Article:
This article was recently written in the Sacramento Bee, by Katrina Cameron. Hope is one of our favorite customers. She wears a variety of boots to help with slipping on hospital floors and to also keep her feet clean in the hospital.
Hope couldn’t make it past the front doors of Sutter Medical Center in Sacramento without causing a commotion.
It was the first day of work Tuesday for the miniature horse. She’s the latest and most novel addition to Paws on Call, a volunteer group of therapy animals and their owners who visit patients in Sutter hospitals. Until now, the organization consisted of 30 dogs and one cat.
Dozens of patients, visitors, nurses and physicians filled the neuroscience floor hallways on Tuesday to welcome Hope.
The 3-year-old brown and white mini-horse is the height of a Labrador Retriever She wears bows in her braided mane, booties to shield her slippery hooves and a green vest adorned with the embroidered words “Sutter’s Hooves on-Call.”
Hope had a couple of trial runs through the hospital in June so she could settle into her environment, said Gary Zavoral, spokesman for the Sutter Health Sacramento Sierra Region.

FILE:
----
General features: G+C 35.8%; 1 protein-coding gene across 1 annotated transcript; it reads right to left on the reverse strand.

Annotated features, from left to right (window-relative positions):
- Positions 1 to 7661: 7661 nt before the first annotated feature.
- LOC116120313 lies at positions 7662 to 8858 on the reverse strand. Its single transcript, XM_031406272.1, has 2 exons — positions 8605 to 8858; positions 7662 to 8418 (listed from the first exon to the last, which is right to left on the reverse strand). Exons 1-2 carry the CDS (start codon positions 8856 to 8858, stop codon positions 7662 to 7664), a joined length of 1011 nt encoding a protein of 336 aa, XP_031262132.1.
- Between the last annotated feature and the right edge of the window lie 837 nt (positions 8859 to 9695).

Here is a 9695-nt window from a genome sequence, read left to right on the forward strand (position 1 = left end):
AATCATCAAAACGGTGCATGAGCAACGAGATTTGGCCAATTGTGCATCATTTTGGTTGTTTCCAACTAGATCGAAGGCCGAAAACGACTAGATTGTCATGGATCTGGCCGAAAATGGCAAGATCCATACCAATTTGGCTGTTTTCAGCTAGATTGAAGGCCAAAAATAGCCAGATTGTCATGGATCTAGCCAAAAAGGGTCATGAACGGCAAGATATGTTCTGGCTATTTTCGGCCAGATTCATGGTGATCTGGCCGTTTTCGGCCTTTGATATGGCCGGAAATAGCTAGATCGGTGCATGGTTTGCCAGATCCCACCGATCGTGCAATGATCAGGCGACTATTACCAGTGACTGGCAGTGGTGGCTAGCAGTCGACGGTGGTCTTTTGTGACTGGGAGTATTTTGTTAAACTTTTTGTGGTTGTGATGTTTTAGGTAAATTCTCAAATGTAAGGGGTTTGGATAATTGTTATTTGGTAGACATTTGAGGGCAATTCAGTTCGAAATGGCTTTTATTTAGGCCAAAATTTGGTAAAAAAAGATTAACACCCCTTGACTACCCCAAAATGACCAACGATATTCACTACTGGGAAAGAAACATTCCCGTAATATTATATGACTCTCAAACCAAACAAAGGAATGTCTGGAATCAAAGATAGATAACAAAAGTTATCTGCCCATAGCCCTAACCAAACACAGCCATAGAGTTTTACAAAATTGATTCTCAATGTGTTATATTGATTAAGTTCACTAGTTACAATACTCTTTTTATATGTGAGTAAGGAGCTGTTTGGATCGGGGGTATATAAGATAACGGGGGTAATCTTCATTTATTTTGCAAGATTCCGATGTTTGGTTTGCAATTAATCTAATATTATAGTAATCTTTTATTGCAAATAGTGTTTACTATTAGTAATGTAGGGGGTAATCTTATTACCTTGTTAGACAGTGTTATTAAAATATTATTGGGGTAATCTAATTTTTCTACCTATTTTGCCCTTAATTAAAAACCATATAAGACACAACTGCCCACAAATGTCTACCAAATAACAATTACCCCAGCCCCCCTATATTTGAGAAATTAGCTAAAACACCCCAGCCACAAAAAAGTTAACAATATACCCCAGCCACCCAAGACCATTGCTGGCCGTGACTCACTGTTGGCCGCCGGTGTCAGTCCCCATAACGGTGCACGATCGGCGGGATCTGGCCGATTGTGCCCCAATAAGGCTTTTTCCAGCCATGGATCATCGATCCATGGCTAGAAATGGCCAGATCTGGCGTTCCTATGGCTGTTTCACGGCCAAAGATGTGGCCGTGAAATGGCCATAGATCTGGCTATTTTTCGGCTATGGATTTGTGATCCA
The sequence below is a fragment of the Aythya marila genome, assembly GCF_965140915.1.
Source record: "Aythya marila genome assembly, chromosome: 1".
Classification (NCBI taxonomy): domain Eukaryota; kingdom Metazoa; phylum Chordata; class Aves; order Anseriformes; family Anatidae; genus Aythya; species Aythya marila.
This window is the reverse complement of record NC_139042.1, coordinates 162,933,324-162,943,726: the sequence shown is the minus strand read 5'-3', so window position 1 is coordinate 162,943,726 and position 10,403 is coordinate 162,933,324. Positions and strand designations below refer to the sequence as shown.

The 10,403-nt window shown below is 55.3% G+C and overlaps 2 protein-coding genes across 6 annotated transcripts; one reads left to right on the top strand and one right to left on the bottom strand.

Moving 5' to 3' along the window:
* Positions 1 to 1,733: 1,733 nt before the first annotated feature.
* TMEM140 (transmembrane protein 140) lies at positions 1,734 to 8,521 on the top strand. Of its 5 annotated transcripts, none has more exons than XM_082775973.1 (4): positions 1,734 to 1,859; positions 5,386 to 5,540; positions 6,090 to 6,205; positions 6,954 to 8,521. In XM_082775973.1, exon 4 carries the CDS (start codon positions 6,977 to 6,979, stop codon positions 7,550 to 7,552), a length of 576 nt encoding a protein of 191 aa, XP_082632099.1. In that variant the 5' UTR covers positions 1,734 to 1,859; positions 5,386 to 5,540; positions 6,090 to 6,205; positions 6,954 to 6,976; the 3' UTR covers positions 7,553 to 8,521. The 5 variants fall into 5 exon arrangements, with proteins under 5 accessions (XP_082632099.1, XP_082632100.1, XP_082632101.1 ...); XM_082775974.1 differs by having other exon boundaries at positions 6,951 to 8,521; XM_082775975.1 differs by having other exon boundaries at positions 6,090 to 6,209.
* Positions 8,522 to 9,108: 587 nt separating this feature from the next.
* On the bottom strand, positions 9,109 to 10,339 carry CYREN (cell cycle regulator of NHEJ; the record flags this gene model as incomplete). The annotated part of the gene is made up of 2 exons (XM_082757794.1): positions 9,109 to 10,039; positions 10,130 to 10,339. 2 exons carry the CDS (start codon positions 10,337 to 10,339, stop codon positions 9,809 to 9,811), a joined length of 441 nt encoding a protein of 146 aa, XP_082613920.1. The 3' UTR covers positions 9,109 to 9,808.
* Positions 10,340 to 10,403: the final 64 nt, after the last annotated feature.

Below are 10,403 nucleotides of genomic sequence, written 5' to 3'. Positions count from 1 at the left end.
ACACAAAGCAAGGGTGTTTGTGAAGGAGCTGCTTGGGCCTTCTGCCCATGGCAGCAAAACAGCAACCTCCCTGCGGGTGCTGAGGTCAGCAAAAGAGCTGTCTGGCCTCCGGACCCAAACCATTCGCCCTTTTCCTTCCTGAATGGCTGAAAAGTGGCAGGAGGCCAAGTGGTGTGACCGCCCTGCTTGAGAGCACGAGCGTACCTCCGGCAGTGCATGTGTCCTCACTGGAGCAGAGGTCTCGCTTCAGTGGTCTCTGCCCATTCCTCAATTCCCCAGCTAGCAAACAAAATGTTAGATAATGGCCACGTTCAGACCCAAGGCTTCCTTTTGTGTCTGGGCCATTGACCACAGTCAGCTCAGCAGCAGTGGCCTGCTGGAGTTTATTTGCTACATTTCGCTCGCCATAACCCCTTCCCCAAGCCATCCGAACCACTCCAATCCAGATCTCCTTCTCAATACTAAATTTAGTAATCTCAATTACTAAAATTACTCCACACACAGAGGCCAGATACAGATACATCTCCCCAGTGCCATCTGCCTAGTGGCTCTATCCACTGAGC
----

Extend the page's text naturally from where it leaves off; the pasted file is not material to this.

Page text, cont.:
Hope’s owner, Lisa Schaeffer of Elk Grove, trained the mini-horse for a year before she joined Sutter’s Paws on Call, Schaeffer said. Hope was trained to be house-broken, conquered her fear of elevators, perfected walking with a harness, learned how to handle socializing and mastered the art of the camera-ready pose.
During her training, Hope met her first patient, Samantha Leigon, 19, of Auburn, who was hospitalized for back surgery in early June.
Leigon saw Hope in the hallway when she was switching rooms, she said. As she stopped in the middle of the hall, a crowd surrounded her and the horse to take pictures and pet the mini-horse.
“When they were pushing me out and I saw her, the pain kind of just dissipated and went away,” Leigon said. “She puts people at ease.”